Male Children Sexual Abuse in the Transkei Region of South Africa

Authors

  • B Meel

DOI:

https://doi.org/10.37506/ijfmt.v16i1.17707

Keywords:

Anal penetration, HIV infection, child abuse

Abstract

Background: Reporting of male-to-male sexual abuse is associated with stigma and discrimination.
It is not only trauma to a child but also to a family. It is under researched and under estimated in a
community. Even when abused children have grown up and become adults the abuse remains a painful
secret in their lives. This scar of child sexual abuse stays for a life time. It also fuels the spread of HIV/
AIDS in society.
Objective: To study the sexual abuse among male children in the Transkei region of South Africa.
Method: This is a retrospective study, carried out between 2007 and 2011 at the Sinawe Centre of
Mthatha General Hospital, Mthatha, South Africa.
Results: There were 38 cases of male child sexual abuse (MCSA) reported between 2007 and 2011.
There was only 1 case reported in 2007, 3 in 2008, 6 in 2009, 10 in 2010 and 18 in the year 2011. Of
these, 3 (7.9%) were 5 years old, 17 (44.7%) were 10 or less years, and 9 (23.7%) were between the age
of 11 and 15 years of age. Of the perpetrators 20 (52.6%) were known to the victims, 16 (42.1%) were
unknown 2 (5.2%) were family member of the victims. There was delay in reporting. Genital injuries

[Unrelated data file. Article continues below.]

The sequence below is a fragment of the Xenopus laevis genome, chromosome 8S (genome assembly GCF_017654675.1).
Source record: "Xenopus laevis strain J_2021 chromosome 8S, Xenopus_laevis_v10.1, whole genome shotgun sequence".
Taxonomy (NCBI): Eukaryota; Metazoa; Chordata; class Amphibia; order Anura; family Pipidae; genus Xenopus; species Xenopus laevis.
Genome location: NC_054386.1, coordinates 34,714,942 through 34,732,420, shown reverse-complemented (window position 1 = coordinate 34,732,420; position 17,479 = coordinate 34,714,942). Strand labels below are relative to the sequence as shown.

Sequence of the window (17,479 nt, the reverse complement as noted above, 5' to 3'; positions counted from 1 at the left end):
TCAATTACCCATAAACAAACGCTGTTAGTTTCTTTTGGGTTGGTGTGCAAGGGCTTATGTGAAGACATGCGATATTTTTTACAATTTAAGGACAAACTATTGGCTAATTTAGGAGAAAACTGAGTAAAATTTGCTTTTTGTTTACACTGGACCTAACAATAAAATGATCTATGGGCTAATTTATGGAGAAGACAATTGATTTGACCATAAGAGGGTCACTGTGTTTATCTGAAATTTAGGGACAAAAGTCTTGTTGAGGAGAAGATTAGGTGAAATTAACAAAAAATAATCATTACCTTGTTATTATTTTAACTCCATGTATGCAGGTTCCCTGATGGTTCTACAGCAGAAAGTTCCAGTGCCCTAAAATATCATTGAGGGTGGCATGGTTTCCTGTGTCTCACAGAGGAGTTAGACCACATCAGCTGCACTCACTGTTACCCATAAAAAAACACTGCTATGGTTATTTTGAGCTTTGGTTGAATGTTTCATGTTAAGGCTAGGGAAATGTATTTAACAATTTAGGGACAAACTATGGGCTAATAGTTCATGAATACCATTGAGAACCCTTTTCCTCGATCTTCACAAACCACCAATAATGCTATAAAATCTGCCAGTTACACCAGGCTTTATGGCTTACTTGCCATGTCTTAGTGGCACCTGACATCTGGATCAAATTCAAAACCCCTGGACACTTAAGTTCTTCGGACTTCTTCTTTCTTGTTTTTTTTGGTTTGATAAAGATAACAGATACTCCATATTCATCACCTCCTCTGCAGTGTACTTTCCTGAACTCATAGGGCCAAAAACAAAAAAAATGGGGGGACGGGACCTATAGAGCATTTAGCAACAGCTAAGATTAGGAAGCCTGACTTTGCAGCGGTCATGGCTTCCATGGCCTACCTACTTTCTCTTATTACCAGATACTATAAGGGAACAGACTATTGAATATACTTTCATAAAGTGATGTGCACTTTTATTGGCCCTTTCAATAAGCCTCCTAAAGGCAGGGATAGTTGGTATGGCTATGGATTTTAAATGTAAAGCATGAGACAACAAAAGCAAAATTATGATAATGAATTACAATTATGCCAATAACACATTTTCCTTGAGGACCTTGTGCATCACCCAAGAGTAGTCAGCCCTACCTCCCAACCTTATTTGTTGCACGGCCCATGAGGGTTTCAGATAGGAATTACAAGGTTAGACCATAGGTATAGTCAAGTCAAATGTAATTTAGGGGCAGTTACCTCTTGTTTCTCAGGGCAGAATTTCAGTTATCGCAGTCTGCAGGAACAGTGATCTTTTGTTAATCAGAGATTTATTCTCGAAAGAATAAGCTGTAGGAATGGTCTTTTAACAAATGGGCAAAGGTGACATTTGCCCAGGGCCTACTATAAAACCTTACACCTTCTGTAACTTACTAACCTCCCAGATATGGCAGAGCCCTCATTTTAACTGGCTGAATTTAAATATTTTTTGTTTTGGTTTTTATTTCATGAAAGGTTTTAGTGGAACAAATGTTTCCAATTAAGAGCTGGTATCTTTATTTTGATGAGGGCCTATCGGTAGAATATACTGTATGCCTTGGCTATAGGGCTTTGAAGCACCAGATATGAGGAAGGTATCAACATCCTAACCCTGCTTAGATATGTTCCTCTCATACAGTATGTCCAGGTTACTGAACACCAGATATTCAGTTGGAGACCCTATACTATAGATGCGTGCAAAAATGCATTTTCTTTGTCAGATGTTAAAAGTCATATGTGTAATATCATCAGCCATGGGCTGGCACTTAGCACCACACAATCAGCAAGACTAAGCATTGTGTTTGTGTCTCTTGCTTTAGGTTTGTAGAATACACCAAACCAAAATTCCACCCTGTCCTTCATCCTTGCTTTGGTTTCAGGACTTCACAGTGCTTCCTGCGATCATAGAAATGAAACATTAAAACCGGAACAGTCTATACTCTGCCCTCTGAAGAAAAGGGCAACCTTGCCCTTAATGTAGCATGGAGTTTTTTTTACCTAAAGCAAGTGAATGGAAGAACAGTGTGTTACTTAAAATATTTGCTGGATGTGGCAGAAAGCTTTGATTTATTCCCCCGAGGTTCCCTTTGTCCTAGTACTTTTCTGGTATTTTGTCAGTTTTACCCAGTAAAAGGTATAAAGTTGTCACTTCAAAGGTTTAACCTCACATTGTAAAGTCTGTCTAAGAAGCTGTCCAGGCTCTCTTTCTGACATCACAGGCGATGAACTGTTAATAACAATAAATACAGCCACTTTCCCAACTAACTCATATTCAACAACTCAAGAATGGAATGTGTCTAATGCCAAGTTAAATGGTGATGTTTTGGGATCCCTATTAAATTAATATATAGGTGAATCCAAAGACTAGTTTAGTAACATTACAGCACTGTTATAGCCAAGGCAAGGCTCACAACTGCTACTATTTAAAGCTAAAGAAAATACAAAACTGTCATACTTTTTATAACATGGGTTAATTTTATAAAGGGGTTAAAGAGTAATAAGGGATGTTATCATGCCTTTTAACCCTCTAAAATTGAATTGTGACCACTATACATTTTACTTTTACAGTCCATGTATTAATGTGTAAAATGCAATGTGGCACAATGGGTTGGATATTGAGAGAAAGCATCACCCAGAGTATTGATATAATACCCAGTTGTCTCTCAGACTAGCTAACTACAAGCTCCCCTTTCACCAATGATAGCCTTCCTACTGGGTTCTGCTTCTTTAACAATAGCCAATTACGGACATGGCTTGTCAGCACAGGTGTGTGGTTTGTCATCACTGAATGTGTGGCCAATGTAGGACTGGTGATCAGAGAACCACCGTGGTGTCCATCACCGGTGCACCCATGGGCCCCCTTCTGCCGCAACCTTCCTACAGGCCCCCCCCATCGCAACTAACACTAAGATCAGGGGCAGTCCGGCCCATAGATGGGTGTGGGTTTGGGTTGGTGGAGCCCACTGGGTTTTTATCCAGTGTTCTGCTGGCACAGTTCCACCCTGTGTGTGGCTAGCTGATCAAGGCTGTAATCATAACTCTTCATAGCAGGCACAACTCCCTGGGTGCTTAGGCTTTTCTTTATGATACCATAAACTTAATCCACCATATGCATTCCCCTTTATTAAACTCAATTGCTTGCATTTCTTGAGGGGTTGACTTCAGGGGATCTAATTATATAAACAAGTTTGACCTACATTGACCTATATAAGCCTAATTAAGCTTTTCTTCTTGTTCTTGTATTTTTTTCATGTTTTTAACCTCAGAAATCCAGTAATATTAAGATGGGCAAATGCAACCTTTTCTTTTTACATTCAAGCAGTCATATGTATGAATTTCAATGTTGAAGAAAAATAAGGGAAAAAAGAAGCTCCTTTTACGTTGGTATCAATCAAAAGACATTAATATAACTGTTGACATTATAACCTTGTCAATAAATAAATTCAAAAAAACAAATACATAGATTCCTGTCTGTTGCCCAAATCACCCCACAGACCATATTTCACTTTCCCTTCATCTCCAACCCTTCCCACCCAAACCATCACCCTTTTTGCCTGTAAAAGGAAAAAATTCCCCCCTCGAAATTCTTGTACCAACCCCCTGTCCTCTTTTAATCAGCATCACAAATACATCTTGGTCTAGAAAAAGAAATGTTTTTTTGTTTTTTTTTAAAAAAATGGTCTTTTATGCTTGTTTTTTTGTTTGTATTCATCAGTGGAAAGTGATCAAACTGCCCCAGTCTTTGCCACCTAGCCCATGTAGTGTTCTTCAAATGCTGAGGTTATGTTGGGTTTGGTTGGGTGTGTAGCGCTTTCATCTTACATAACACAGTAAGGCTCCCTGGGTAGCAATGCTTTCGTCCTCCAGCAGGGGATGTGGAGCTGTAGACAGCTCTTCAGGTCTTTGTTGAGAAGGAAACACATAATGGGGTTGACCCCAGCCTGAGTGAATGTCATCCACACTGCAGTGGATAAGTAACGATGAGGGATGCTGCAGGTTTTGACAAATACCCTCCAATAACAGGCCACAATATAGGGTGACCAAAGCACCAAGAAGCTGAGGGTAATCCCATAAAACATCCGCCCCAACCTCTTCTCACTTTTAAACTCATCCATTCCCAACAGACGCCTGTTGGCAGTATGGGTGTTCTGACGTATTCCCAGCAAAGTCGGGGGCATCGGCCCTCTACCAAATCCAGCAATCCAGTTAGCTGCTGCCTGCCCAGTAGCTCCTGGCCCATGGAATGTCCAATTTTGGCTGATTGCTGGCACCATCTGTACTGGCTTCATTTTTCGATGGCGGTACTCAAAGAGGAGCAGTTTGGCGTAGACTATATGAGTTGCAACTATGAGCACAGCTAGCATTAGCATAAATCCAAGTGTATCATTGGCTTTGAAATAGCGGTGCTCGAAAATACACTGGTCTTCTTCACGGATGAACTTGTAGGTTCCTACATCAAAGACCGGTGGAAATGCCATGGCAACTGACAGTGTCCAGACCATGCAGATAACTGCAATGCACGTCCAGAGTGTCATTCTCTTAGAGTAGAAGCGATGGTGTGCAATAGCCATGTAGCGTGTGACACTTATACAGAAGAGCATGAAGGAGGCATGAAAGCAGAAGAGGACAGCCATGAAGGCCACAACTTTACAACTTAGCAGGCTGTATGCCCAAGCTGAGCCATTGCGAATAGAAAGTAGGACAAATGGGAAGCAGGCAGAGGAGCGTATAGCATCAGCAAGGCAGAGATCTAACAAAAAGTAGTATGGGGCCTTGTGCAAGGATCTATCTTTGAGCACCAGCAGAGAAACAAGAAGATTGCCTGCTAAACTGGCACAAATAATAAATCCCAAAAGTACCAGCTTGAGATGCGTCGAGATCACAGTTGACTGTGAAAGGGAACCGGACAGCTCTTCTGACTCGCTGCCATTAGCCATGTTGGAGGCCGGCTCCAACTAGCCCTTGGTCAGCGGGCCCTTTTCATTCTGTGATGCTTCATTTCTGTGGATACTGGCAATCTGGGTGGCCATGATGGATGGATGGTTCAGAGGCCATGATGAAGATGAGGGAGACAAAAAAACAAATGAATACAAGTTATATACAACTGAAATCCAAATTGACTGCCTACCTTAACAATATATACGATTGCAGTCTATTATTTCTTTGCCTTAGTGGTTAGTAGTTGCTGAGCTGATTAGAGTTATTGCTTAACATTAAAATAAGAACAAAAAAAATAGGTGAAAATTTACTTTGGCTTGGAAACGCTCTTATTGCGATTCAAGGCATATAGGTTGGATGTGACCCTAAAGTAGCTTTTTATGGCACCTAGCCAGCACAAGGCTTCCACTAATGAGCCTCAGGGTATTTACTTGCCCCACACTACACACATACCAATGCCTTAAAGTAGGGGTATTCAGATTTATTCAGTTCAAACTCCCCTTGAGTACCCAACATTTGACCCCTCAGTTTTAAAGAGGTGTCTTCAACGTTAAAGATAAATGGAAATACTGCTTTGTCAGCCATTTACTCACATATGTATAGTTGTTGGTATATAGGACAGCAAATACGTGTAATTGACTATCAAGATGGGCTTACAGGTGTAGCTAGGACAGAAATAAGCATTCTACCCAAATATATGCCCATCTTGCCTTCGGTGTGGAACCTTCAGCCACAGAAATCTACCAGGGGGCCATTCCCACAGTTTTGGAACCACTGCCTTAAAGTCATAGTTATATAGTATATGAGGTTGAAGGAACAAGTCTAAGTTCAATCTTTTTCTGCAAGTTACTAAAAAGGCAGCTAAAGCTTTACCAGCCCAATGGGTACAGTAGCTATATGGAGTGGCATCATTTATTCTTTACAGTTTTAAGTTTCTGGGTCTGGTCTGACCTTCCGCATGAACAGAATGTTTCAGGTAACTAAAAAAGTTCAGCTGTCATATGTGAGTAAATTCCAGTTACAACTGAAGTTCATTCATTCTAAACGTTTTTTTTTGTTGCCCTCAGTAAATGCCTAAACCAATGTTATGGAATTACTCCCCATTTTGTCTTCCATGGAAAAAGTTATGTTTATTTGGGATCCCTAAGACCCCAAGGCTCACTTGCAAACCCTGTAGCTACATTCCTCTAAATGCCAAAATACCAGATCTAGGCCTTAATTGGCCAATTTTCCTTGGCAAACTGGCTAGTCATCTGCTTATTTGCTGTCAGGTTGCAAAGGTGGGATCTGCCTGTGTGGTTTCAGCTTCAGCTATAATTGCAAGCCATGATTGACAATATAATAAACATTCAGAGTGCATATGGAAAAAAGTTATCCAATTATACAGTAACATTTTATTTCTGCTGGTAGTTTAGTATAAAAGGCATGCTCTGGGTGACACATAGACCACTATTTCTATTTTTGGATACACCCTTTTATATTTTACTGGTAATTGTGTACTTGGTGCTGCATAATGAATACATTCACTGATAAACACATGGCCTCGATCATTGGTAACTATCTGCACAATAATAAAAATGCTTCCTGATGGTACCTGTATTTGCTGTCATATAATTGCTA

were observed in 8 (21%) cases, and physical injury in only 2 (5.2%) cases. All the victims were HIV
negative and post-exposure prophylaxis compliant.
Conclusion: There is an increasing trend of male children sexual abuse in the Transkei region of South
Africa. It requires urgent attention by the law enforcement authorities

Author Biography

B Meel

Professor MBBS, MD, DHSM (Natal), DOH (Wits), MPhil HIV/AIDS Management (Stellenbosch), Research
Associate, Nelson Mandela University, Port Elizabeth 6031 South Africa

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Published

2021-11-29

How to Cite

B Meel. (2021). Male Children Sexual Abuse in the Transkei Region of South Africa. Indian Journal of Forensic Medicine & Toxicology, 16(1), 1466–1471. https://doi.org/10.37506/ijfmt.v16i1.17707